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5 design trends that are set to revolutionise workplaces

Macbook,glasses and a wireless mouse sat on a modern wooden desk

As all good project managers and fit-out experts know, each refit project is entirely different from the next. Even if you’ve been asked to plan the interior of two offices with the exact same amount of space, variables such as budgets, business types and client requests mean that you’ll finish with two entirely different spaces.

However, there are some upcoming trends that are shaping up to be essentials for all offices. Our changing work environment means that employees are gravitating towards spaces that offer more choice, autonomy and independence.

Ignoring these trends could lead to a loss of employees, disappointed clients and even additional future costs.

From virtual reality meeting rooms to office pods, DBI Furniture Solutions have put together the office design trends of the future that all refit experts need to take notice of now.

Smart offices

We’ve got smartphones, smart homes and smart cars are on their way – so get prepared for the office to follow.

Office furniture is set to become smarter, which can be seen in the growing popularity of the sit/stand desk. The act of alternating between sitting and standing throughout the day has been proven to help workers remain more alert and productive, and the sit/stand experience can now be made even smarter with the use of apps to send you alerts when you’ve been standing or sitting too long.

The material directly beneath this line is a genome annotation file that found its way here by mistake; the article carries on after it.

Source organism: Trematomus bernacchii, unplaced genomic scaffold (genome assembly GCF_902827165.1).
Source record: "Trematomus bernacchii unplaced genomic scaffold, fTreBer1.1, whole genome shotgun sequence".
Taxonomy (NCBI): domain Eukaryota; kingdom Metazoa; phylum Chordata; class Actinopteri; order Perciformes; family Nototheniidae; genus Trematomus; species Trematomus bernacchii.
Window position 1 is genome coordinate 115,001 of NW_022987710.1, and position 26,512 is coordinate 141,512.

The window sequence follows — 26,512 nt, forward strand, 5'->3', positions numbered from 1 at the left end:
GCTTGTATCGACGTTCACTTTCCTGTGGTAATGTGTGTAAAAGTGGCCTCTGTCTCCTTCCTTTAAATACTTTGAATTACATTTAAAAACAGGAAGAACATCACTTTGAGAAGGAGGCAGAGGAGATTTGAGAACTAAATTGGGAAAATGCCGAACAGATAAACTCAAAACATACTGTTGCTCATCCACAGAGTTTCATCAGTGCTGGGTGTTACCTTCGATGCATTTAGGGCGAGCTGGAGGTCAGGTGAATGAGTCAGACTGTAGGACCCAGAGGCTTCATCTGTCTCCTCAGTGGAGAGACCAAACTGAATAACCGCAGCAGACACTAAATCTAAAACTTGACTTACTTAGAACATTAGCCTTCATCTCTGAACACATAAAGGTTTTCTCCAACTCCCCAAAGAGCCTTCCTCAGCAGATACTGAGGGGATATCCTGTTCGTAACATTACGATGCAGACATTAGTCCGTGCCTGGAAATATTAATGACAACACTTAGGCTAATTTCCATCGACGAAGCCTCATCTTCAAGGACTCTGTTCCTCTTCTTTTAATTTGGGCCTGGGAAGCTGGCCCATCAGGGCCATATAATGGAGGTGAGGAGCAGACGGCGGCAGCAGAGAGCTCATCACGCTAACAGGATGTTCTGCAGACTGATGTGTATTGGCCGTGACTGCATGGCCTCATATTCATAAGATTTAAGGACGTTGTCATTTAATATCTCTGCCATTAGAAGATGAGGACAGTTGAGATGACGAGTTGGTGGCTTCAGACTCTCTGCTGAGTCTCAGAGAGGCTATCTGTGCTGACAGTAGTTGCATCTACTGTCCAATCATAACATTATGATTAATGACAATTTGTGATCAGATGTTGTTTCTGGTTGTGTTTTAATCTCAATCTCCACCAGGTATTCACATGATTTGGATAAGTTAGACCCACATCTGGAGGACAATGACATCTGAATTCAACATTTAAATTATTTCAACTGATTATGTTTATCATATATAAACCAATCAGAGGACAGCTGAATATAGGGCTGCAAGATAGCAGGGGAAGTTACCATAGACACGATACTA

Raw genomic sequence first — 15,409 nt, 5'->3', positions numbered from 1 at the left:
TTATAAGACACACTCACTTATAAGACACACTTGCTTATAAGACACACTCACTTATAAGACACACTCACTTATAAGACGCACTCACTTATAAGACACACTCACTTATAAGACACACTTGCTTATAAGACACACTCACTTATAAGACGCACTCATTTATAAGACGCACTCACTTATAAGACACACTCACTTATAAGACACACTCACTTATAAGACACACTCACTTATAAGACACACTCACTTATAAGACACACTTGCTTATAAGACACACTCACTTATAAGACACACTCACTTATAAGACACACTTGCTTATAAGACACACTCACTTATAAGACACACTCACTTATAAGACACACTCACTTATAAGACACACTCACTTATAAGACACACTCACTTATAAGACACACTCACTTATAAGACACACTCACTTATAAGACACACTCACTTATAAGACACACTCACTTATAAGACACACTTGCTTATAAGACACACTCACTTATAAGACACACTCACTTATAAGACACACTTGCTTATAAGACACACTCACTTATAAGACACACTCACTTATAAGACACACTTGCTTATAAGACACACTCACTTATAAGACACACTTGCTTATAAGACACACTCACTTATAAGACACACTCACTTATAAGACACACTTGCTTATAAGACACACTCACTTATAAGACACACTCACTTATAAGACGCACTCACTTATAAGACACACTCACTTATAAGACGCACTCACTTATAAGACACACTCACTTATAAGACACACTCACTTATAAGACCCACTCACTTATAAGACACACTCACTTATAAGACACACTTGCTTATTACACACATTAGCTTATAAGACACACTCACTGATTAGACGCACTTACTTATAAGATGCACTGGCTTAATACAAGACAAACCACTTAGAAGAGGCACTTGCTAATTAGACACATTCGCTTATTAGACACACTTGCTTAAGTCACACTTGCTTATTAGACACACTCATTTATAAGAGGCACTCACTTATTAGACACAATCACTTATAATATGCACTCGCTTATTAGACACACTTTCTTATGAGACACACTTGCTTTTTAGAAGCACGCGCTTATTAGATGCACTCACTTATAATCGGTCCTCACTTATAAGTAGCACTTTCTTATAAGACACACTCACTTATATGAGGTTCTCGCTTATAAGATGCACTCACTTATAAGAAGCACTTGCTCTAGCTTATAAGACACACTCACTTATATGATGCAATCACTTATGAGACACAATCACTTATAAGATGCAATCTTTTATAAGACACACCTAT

Privacy and comfort

The office of the future is going to enhance people’s working lives in more innovative and surprising ways. This means the creation of studios, social spaces and facilities that encourage productivity and creativity.

Business leaders will begin to take notice of statistics that show best business practice, examples include staff being more creative at certain times of day and environmental stimuli amplifying collaboration and office spaces will begin to reflect this.

Workplaces of the future will be created with different environments to reflect the different phases of work – such as quiet, insulated areas for individual work the requires concentration, and bright, open areas away from traditional desks for collaborative work. Office pods will become a key feature in most offices that choose the open-plan style, allowing for privacy and collaboration to happen simultaneously.

With the rise of remote working, for the office model to survive it needs to adapt to suit the changing needs of employees, and should capitalise on something remote working misses – collaboration.

VR and VA

As we’ve mentioned, new technologies will no doubt be a big part of the offices of the future, and business leaders need to keep up with their younger employees who’ve been immersed in tech since childhood. In fact, 73% of Gen Z shoppers currently use voice-activated (VA) ordering and are the most enthusiastic generation about the potential of virtual reality (VR).

Thanks to their growing popularity among the younger generation, virtual assistants like Siri and Alexa will soon be making their way into the workplace, allowing staff to book meeting rooms, order office supplies and coordinate video conferences with ease.

Telepresence robots are also on their way to becoming a common addition to offices. These are devices that allow you to see and hear things through a bot without physically needing to be in the office. They use cameras, screens, speakers and microphones, so people can have more opportunity to work remotely yet still have their presence felt in the office.